In "Frozen," Larry Johnson, a former executive at the Alcor Life Extension Foundation in Scottsdale, Ariz., describes how Williams' frozen head was repeatedly abused, the New York Daily News reported.
The book due out Tuesday alleges gruesome behavior at the facility, where bodies are kept suspended in liquid nitrogen in case future generations learn how to revive them.
Johnson writes that in July 2002, shortly after the legendary slugger died at age 83, technicians with no medical certification used crude equipment to decapitate the majors' last .400 hitter. Williams' severed head was then frozen, and even used for batting practice by a technician trying to dislodge it from a tuna fish can, according to the book.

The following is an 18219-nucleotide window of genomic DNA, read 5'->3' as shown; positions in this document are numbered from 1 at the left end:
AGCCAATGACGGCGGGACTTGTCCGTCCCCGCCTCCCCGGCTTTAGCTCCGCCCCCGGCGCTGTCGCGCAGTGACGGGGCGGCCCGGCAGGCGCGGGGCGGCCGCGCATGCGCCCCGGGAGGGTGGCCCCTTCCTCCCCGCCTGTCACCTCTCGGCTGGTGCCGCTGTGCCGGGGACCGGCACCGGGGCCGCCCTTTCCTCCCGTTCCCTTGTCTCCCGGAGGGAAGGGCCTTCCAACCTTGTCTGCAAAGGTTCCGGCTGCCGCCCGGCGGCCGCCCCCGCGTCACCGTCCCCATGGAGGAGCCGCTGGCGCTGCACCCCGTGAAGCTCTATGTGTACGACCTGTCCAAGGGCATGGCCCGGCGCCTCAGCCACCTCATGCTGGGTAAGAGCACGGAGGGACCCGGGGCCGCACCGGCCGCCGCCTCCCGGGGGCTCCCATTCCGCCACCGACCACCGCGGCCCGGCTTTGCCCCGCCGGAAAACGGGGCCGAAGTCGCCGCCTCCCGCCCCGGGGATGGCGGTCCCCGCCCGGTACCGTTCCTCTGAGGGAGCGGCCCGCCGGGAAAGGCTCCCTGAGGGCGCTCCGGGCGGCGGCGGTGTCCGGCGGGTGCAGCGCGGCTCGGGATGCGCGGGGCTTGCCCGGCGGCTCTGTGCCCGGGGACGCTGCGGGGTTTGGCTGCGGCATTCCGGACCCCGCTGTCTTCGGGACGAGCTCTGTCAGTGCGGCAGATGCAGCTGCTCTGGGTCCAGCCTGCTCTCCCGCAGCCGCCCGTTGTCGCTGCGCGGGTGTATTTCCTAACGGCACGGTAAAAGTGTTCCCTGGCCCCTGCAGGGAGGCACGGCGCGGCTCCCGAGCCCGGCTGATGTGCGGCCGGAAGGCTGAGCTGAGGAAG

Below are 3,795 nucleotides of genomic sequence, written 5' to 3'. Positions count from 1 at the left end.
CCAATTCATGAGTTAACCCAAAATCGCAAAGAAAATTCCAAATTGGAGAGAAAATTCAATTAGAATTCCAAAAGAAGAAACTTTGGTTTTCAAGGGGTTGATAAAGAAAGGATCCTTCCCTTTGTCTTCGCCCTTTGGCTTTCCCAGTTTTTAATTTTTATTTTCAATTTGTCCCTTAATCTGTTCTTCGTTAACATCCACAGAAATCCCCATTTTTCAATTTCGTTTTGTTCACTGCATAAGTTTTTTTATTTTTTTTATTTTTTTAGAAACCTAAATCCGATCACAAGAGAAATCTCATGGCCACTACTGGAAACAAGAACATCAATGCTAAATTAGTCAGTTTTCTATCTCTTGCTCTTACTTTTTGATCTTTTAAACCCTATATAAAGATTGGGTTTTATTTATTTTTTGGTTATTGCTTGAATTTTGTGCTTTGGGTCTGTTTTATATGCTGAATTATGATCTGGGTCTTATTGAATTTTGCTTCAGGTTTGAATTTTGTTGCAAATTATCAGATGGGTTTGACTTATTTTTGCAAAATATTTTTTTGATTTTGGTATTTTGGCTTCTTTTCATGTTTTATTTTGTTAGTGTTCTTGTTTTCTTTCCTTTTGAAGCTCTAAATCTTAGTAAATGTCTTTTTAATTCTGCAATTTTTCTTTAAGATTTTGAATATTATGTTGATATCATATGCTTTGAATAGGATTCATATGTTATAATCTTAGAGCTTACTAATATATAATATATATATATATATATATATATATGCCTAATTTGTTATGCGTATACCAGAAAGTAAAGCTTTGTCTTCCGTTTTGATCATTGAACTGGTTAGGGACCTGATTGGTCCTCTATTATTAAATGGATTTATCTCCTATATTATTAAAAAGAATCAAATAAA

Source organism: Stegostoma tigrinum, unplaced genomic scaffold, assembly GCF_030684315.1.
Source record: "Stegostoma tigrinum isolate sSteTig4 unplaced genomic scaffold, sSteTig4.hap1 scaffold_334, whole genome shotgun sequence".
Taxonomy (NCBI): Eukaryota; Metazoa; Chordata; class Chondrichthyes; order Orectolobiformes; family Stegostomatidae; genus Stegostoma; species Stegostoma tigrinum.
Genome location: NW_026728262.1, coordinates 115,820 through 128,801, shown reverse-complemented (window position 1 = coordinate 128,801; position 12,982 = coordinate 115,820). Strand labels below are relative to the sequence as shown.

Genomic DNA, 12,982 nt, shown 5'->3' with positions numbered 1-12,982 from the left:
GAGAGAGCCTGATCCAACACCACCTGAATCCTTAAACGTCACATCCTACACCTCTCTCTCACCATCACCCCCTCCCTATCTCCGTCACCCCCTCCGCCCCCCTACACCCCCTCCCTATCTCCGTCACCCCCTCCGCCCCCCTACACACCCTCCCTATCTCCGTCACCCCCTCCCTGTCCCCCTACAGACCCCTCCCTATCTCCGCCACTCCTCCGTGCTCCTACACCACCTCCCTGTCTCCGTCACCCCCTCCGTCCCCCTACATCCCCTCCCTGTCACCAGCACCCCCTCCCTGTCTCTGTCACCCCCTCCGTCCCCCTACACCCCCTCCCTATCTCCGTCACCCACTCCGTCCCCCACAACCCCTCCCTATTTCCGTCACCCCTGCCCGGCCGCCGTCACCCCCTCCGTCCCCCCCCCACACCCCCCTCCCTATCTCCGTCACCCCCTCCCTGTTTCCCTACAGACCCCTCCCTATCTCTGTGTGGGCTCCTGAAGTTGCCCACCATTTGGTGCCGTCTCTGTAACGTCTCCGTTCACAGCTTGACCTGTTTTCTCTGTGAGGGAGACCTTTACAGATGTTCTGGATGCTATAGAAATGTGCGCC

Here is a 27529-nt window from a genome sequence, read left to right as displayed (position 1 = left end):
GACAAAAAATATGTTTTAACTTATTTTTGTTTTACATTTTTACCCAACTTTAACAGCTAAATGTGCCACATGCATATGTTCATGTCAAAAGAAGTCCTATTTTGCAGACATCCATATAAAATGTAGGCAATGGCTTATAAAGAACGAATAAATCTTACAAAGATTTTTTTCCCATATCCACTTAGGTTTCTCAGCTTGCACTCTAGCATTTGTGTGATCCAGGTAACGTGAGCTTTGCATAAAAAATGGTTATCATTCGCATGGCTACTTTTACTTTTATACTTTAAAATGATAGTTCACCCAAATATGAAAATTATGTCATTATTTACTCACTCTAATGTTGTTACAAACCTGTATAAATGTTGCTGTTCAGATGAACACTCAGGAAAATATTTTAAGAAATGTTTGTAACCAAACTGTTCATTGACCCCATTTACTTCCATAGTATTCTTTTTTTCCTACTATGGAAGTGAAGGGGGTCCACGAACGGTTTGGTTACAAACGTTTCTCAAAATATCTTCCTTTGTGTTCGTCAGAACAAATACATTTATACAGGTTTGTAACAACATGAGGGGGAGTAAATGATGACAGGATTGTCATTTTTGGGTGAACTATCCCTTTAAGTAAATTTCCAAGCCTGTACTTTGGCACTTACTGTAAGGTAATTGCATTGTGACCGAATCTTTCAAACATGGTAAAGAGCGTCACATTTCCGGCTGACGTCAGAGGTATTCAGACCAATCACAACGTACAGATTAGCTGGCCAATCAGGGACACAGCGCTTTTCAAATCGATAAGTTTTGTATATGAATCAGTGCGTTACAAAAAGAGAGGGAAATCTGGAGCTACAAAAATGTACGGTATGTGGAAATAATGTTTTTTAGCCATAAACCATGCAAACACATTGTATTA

Johnson was the chief operating officer for eight months before becoming a whistleblower in 2003. He said he wired himself with an audio recorder for his last three months at Alcor, and gathered internal records and photographs reproduced in the book.
The paper says the book details other incidents at Alcor, including the dismemberment of live dogs that were injected with chemicals in experiments. It also details suspicious circumstances involving the bodies of others frozen in steel cylinders at Alcor.